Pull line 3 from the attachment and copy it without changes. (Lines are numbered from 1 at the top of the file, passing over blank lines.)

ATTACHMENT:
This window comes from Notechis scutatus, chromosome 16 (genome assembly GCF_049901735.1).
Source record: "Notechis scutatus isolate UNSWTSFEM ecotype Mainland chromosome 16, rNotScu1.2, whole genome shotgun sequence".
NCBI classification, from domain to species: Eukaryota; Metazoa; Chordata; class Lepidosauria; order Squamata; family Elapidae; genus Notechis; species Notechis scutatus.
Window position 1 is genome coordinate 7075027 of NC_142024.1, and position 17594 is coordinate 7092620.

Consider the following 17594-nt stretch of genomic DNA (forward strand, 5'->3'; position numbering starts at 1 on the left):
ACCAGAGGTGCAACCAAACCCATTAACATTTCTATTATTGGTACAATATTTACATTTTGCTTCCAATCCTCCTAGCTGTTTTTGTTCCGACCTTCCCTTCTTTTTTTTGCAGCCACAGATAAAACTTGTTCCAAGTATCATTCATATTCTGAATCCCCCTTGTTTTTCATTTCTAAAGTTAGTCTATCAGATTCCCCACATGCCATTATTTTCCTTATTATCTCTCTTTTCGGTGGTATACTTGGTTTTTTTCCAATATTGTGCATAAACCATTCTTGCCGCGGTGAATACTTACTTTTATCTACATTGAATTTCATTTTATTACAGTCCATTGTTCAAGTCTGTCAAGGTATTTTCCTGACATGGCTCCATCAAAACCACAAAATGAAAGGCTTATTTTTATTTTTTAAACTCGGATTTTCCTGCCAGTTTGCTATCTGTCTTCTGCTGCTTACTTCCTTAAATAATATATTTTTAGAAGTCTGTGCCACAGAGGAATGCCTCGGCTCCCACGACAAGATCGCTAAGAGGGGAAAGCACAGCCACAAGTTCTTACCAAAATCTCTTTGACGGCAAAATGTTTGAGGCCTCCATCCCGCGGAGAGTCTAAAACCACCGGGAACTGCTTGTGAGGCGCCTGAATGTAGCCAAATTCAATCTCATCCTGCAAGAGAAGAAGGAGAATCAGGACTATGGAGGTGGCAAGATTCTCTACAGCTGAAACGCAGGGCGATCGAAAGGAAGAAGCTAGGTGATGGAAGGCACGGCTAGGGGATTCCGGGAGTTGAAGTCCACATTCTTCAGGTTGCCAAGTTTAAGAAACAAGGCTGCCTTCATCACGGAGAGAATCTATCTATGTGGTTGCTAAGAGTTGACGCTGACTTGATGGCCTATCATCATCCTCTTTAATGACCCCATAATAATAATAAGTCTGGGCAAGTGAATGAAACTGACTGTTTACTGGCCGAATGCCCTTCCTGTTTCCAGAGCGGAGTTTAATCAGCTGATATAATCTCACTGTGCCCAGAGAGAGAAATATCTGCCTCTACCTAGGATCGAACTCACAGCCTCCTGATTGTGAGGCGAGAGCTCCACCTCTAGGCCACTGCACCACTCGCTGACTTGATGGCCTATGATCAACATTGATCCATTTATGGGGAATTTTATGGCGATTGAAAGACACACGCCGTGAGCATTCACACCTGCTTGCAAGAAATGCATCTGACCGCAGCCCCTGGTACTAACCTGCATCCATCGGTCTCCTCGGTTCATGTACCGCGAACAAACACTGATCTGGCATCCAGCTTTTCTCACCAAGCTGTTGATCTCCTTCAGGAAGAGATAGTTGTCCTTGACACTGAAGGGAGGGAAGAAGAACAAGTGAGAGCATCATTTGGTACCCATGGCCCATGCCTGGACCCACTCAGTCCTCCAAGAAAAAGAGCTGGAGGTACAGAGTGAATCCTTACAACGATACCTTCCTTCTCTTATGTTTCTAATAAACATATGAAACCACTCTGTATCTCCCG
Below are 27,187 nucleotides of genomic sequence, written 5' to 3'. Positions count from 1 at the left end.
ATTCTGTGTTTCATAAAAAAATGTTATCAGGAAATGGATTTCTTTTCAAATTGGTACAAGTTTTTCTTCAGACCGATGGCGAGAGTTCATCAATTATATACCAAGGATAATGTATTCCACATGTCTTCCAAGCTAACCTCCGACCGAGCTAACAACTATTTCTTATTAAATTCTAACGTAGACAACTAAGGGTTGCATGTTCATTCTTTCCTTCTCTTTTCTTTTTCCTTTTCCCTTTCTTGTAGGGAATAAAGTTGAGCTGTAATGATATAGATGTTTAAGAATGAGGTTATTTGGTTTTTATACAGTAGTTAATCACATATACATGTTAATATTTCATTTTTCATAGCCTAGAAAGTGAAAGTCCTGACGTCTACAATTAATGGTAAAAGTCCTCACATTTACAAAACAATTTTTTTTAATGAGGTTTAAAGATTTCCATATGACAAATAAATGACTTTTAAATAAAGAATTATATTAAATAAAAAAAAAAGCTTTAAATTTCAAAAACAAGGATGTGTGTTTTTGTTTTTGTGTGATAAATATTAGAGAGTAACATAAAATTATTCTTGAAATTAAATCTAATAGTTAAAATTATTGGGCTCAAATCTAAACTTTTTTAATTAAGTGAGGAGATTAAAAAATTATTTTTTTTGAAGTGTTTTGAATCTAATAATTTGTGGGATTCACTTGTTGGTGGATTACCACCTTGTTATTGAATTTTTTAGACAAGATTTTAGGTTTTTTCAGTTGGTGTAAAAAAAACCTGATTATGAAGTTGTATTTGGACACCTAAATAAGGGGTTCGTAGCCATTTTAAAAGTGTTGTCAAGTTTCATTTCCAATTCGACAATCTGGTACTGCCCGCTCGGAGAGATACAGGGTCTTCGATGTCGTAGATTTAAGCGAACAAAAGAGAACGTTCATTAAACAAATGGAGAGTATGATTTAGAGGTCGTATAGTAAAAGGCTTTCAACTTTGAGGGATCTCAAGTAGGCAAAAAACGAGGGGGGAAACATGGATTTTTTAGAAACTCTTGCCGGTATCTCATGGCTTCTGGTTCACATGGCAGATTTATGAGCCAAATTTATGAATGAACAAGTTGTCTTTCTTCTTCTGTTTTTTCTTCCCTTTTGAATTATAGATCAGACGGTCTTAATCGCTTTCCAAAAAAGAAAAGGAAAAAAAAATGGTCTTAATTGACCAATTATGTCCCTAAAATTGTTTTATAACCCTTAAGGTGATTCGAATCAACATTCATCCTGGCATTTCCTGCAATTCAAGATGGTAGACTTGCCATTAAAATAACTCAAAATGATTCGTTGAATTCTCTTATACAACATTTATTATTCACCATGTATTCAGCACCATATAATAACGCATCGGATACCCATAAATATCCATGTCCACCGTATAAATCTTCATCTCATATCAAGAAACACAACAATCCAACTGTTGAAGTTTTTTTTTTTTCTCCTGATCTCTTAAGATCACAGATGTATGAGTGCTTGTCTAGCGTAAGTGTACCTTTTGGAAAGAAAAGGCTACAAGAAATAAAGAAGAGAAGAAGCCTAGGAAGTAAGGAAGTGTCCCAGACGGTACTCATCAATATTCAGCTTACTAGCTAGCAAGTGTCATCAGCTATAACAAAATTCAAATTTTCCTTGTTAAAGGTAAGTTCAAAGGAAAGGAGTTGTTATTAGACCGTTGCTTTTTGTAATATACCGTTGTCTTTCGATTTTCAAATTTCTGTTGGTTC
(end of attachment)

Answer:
NCBI classification, from domain to species: Eukaryota; Metazoa; Chordata; class Lepidosauria; order Squamata; family Elapidae; genus Notechis; species Notechis scutatus.